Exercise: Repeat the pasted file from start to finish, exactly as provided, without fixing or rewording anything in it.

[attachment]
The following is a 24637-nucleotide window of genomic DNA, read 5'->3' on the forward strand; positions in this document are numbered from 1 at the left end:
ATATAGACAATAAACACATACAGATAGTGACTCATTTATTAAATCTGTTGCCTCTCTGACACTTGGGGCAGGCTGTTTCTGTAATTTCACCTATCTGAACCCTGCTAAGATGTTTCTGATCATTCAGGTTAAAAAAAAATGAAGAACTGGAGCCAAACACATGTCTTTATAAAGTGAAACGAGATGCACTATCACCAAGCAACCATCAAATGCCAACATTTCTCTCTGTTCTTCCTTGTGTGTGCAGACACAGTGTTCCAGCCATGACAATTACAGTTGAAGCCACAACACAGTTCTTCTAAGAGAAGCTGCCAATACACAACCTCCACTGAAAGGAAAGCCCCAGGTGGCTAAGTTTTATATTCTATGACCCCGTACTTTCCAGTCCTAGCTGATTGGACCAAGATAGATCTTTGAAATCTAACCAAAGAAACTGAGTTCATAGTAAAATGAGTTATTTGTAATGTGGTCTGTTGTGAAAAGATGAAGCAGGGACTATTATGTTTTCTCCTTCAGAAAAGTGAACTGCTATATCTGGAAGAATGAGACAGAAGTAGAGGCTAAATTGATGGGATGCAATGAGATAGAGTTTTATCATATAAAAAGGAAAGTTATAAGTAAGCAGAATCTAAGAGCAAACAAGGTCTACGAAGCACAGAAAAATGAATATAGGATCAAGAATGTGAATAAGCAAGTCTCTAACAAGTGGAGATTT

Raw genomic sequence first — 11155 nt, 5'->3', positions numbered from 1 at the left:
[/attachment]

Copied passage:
The following is a 24637-nucleotide window of genomic DNA, read 5'->3' on the forward strand; positions in this document are numbered from 1 at the left end:
ATATAGACAATAAACACATACAGATAGTGACTCATTTATTAAATCTGTTGCCTCTCTGACACTTGGGGCAGGCTGTTTCTGTAATTTCACCTATCTGAACCCTGCTAAGATGTTTCTGATCATTCAGGTTAAAAAAAAATGAAGAACTGGAGCCAAACACATGTCTTTATAAAGTGAAACGAGATGCACTATCACCAAGCAACCATCAAATGCCAACATTTCTCTCTGTTCTTCCTTGTGTGTGCAGACACAGTGTTCCAGCCATGACAATTACAGTTGAAGCCACAACACAGTTCTTCTAAGAGAAGCTGCCAATACACAACCTCCACTGAAAGGAAAGCCCCAGGTGGCTAAGTTTTATATTCTATGACCCCGTACTTTCCAGTCCTAGCTGATTGGACCAAGATAGATCTTTGAAATCTAACCAAAGAAACTGAGTTCATAGTAAAATGAGTTATTTGTAATGTGGTCTGTTGTGAAAAGATGAAGCAGGGACTATTATGTTTTCTCCTTCAGAAAAGTGAACTGCTATATCTGGAAGAATGAGACAGAAGTAGAGGCTAAATTGATGGGATGCAATGAGATAGAGTTTTATCATATAAAAAGGAAAGTTATAAGTAAGCAGAATCTAAGAGCAAACAAGGTCTACGAAGCACAGAAAAATGAATATAGGATCAAGAATGTGAATAAGCAAGTCTCTAACAAGTGGAGATTT

Raw genomic sequence first — 11155 nt, 5'->3', positions numbered from 1 at the left: